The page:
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Heathrow Airport has announced a public consultation on its plans to expand by building a third runway. This will require diversion of the M25 into a tunnel over which the new runway will be built.
The western side of the M25 is one of the busiest sections of the national motorway network and has regular congestion at present. The additional traffic generated by the airport expansion plus the construction traffic and the disruption caused by the diversion is surely going to make congestion worse both in the short term and long term.
In addition the additional planes flying in and out of the airport will add to air pollution in the area which is already one of the worse such spots in London. The airport plans “no significant increase in parking at the airport despite the scale of growth” which seems somewhat unrealistic. But they plan to deter people from driving to the airport by introducing a ULEZ charge for most visitors. Effectively folks using vehicles will be targeted as a way to offset the additional emissions from planes.
As regards the general merits of expanding the airport, the ABD has no official stance as there are differing opinions on the subject. But the impact on the M25 and surrounding roads will clearly be negative and should be opposed.
Boris Johnson, our potential future Prime Minister, is drawing up plans to have an independent review of HS2 which many people oppose. But it is likely to be run by Douglas Oakervee who chaired HS2 between 2012 and 2013. This looks like a future “whitewash” and a sop to those who oppose HS2 on economic and environmental grounds.
Heathrow airport has announced plans for a charge on some cars and PHVs from 2022. It will apply to those that enter the airport to park or drop off passengers. The charge could be as much as £15 and will be similar to the central London ULEZ charge – in other words focussed on older petrol vehicles and diesels more than 4 years old that are not Euro 6 compliant. Just like the ULEZ, it will apply every day and 24 hours per day. Black cabs will be exempt.
The airport claims this will be used to fund public transport improvements. They also say that road transport is the main source of local air pollution but according to AutoExpress Heathrow Airport had greenhouse gas emissions of around two million tonnes of CO2 in 2017, 1.3 million tonnes of which came from planes taking off and landing.
Comment: It seems exceedingly unlikely that the contribution to air pollution of road vehicles actually going to and from London Airport is significant in comparison with that spewed out by the numerous jet planes taking off and landing. There is also the adjacent traffic with high numbers of HGVs and buses on the M25, M4 and M3 which have nothing to do with the airport and this charge will have no impact on them. Meanwhile the airport is planning to increase flights from the existing runways and wants to open a third runway as soon as possible. If they really wanted to reduce air pollution in this area then they have an easy solution – halt the expansion of the airport.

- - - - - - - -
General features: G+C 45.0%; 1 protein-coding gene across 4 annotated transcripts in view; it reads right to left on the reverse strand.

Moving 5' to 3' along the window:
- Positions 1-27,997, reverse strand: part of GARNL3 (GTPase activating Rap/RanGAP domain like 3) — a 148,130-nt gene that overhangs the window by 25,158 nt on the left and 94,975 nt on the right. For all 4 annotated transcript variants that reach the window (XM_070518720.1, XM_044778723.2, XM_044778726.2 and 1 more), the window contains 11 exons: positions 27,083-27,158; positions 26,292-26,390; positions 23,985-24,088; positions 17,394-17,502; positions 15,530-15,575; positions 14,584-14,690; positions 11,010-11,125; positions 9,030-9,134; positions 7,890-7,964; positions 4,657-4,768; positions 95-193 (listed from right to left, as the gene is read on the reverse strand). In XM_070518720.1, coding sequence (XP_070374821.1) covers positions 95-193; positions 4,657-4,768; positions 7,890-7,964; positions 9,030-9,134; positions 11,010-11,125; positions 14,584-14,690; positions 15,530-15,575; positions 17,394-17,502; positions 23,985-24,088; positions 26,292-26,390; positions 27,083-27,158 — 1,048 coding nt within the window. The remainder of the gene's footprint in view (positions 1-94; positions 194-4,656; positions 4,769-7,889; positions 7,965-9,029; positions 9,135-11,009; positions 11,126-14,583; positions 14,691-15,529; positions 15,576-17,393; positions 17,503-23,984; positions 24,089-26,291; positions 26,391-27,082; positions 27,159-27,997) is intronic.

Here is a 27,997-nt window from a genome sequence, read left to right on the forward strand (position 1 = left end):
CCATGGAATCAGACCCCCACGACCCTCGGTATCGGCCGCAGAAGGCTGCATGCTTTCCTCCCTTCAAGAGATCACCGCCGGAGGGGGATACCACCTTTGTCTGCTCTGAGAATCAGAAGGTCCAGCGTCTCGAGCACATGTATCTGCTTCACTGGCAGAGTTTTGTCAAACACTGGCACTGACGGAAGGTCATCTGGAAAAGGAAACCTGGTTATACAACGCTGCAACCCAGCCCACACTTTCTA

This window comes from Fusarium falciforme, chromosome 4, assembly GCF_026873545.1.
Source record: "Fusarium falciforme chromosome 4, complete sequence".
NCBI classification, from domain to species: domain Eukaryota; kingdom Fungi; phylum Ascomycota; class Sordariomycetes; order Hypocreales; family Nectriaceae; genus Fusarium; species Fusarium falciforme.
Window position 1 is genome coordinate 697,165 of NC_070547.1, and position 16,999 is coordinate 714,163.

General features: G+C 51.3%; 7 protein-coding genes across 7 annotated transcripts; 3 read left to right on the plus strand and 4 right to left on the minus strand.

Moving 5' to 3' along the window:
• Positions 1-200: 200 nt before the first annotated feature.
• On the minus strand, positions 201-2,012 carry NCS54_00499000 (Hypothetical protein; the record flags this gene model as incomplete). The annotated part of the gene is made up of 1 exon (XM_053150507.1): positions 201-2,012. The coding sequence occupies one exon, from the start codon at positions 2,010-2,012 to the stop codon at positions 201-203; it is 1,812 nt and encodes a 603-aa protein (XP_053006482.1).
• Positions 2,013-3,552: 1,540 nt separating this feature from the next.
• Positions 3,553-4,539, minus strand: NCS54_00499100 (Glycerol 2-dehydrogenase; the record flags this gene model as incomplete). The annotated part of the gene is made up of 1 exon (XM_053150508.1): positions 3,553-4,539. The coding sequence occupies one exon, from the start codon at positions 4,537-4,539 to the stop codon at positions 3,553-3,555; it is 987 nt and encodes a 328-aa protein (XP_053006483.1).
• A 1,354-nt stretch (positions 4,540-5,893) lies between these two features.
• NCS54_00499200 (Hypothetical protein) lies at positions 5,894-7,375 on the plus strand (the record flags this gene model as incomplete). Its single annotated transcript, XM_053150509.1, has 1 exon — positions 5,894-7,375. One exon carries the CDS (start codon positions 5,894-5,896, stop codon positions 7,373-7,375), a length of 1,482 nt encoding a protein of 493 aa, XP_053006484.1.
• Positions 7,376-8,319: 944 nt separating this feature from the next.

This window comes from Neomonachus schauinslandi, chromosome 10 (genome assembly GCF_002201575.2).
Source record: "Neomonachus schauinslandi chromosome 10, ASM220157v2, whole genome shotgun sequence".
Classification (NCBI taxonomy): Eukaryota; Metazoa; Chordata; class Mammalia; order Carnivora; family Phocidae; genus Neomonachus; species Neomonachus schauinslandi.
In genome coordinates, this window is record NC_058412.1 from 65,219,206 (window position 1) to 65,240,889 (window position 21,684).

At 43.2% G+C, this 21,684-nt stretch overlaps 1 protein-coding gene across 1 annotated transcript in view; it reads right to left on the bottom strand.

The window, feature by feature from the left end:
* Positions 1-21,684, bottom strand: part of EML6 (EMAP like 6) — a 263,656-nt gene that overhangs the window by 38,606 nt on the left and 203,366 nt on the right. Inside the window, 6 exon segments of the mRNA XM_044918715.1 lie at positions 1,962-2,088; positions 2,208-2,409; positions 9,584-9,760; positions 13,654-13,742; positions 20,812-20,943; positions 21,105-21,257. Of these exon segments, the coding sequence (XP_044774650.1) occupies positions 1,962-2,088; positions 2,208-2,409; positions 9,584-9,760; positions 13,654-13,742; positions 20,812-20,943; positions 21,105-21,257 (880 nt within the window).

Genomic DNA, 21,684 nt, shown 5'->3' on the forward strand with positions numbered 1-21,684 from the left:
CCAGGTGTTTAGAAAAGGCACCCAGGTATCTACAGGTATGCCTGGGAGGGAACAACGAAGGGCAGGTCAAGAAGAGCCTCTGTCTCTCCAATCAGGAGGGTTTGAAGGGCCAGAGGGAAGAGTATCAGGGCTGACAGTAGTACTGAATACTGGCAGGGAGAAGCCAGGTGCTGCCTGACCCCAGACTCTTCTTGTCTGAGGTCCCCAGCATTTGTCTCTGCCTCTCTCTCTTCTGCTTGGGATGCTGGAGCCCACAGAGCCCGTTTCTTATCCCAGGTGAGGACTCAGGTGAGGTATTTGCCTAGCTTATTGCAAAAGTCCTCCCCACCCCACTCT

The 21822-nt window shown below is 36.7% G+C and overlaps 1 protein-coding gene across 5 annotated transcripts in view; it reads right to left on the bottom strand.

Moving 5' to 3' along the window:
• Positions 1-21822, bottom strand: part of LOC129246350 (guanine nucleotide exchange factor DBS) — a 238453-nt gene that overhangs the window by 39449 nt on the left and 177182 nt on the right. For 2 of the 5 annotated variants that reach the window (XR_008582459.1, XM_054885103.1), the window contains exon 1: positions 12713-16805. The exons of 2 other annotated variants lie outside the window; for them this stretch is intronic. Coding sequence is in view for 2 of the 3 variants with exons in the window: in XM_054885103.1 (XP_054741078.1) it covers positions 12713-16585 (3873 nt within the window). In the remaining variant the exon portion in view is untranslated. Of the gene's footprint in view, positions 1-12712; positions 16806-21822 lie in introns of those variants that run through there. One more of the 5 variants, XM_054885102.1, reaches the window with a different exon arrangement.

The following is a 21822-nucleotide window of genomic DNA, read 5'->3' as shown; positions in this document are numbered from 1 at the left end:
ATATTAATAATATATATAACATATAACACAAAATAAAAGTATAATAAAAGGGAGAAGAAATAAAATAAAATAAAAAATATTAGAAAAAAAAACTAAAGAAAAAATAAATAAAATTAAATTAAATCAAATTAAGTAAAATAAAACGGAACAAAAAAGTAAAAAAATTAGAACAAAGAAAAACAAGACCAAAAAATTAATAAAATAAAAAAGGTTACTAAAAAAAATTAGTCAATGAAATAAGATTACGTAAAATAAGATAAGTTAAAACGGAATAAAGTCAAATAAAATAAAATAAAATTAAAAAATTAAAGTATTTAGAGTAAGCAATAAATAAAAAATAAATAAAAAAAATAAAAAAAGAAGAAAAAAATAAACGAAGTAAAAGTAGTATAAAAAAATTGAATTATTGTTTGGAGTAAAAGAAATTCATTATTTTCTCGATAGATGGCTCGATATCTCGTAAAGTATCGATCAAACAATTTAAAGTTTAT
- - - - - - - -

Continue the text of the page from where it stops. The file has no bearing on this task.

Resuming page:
Penalising those vehicle owners who purchased cars that were perfectly legal at the time is unfair and unreasonable. Diesel cars were encouraged by the Government to reduce CO2 emissions but buyers are now being targeted. Like the central London ULEZ, this scheme just looks like an excuse to raise money from vehicle users by suggesting it will cut air pollution when it will have no significant impact. It’s a pointless gesture which will cost some drivers a great deal.
The SUN newspaper has reported on the concerns of London drivers over the Ultra Low Emission Zone (ULEZ) under the headline “FUMING!”. The article says that London diesel motorists will have to buy a new car or face paying thousands in a new pollution tax – see https://www.thesun.co.uk/motors/8241278/motorists-new-car-pollution-tax/ . The article includes good quotes from me and from Howard Cox, Gareth Bacon and Shaun Bailey.
Interesting to note that TfL previously claimed that the capital cost of extending the ULEZ to the North/South Circular was £38 million. But it seems that TfL Manager Paul Cowperthwaite is now suggesting it could be between £90 million and £130 million. On a cost/benefit analysis that will make it even more uneconomic than was even forecast previously (see our previous articles on that issue). Mr Cowperthwaite’s comments about the alleged air quality crisis and his estimate of what it costs are just figments of his imagination that bear no relation to reality. As I am quoted in the SUN article, “The ULEZ is a giant con to raise more taxes to fix the Mayor’s budget problems”.
A big contributor to air pollution, particularly in west London is from aircraft landing and taking off at Heathrow airport. The airport is planning to increase the number of such aircraft numbers even prior to their proposed construction of a third runway. They plan to do this by using new technology to alternate runway use. This could mean an additional 25,000 flights per year with the associated pressure on the road network as most passengers arrive via vehicles.
It may also mean more aircraft noise affected more London residents as landing and take-off flight paths will change. There will still be no ban on night flights that disturb residents. Will the Mayor and TfL be objecting? I hope so.